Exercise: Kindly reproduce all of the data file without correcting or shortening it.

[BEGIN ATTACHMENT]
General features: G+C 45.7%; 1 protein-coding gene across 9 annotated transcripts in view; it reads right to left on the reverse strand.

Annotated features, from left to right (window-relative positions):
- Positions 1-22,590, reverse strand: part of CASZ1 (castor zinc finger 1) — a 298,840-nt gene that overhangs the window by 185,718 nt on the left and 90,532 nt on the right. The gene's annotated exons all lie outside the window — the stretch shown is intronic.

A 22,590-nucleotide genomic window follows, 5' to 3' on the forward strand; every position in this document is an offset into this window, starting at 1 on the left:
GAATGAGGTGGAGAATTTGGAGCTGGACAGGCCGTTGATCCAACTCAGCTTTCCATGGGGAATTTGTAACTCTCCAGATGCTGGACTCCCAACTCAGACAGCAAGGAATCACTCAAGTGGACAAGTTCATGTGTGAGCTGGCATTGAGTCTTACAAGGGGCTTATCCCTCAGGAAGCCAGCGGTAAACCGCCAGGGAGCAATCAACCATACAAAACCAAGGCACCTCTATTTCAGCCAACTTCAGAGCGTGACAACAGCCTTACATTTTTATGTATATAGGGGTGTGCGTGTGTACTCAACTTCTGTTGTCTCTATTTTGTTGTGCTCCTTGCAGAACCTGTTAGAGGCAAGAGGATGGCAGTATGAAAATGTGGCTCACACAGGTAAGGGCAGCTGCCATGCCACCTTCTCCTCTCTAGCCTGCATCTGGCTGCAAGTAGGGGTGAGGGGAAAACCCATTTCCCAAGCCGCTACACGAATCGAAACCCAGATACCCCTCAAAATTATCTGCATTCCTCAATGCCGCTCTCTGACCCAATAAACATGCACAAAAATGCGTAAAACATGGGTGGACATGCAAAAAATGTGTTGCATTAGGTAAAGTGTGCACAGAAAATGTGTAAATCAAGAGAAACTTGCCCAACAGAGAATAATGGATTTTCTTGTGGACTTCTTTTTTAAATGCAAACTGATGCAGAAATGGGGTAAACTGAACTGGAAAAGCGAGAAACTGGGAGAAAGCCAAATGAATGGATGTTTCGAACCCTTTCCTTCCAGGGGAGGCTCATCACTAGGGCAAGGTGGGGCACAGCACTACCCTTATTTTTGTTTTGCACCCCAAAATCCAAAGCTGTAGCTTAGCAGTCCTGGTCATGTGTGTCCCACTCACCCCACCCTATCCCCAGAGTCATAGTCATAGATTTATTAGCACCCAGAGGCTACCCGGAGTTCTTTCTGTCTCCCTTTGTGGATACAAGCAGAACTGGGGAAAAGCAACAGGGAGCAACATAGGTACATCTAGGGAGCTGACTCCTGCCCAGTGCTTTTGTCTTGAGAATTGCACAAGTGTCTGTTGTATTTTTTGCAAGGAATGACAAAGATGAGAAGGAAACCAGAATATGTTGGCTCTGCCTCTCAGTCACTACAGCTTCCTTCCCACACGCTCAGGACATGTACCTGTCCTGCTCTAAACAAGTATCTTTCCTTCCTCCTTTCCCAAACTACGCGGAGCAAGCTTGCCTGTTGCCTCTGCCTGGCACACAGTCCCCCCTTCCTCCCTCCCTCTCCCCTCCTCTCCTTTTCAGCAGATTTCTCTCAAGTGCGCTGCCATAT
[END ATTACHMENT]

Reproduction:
General features: G+C 45.7%; 1 protein-coding gene across 9 annotated transcripts in view; it reads right to left on the reverse strand.

Annotated features, from left to right (window-relative positions):
- Positions 1-22,590, reverse strand: part of CASZ1 (castor zinc finger 1) — a 298,840-nt gene that overhangs the window by 185,718 nt on the left and 90,532 nt on the right. The gene's annotated exons all lie outside the window — the stretch shown is intronic.

A 22,590-nucleotide genomic window follows, 5' to 3' on the forward strand; every position in this document is an offset into this window, starting at 1 on the left:
GAATGAGGTGGAGAATTTGGAGCTGGACAGGCCGTTGATCCAACTCAGCTTTCCATGGGGAATTTGTAACTCTCCAGATGCTGGACTCCCAACTCAGACAGCAAGGAATCACTCAAGTGGACAAGTTCATGTGTGAGCTGGCATTGAGTCTTACAAGGGGCTTATCCCTCAGGAAGCCAGCGGTAAACCGCCAGGGAGCAATCAACCATACAAAACCAAGGCACCTCTATTTCAGCCAACTTCAGAGCGTGACAACAGCCTTACATTTTTATGTATATAGGGGTGTGCGTGTGTACTCAACTTCTGTTGTCTCTATTTTGTTGTGCTCCTTGCAGAACCTGTTAGAGGCAAGAGGATGGCAGTATGAAAATGTGGCTCACACAGGTAAGGGCAGCTGCCATGCCACCTTCTCCTCTCTAGCCTGCATCTGGCTGCAAGTAGGGGTGAGGGGAAAACCCATTTCCCAAGCCGCTACACGAATCGAAACCCAGATACCCCTCAAAATTATCTGCATTCCTCAATGCCGCTCTCTGACCCAATAAACATGCACAAAAATGCGTAAAACATGGGTGGACATGCAAAAAATGTGTTGCATTAGGTAAAGTGTGCACAGAAAATGTGTAAATCAAGAGAAACTTGCCCAACAGAGAATAATGGATTTTCTTGTGGACTTCTTTTTTAAATGCAAACTGATGCAGAAATGGGGTAAACTGAACTGGAAAAGCGAGAAACTGGGAGAAAGCCAAATGAATGGATGTTTCGAACCCTTTCCTTCCAGGGGAGGCTCATCACTAGGGCAAGGTGGGGCACAGCACTACCCTTATTTTTGTTTTGCACCCCAAAATCCAAAGCTGTAGCTTAGCAGTCCTGGTCATGTGTGTCCCACTCACCCCACCCTATCCCCAGAGTCATAGTCATAGATTTATTAGCACCCAGAGGCTACCCGGAGTTCTTTCTGTCTCCCTTTGTGGATACAAGCAGAACTGGGGAAAAGCAACAGGGAGCAACATAGGTACATCTAGGGAGCTGACTCCTGCCCAGTGCTTTTGTCTTGAGAATTGCACAAGTGTCTGTTGTATTTTTTGCAAGGAATGACAAAGATGAGAAGGAAACCAGAATATGTTGGCTCTGCCTCTCAGTCACTACAGCTTCCTTCCCACACGCTCAGGACATGTACCTGTCCTGCTCTAAACAAGTATCTTTCCTTCCTCCTTTCCCAAACTACGCGGAGCAAGCTTGCCTGTTGCCTCTGCCTGGCACACAGTCCCCCCTTCCTCCCTCCCTCTCCCCTCCTCTCCTTTTCAGCAGATTTCTCTCAAGTGCGCTGCCATAT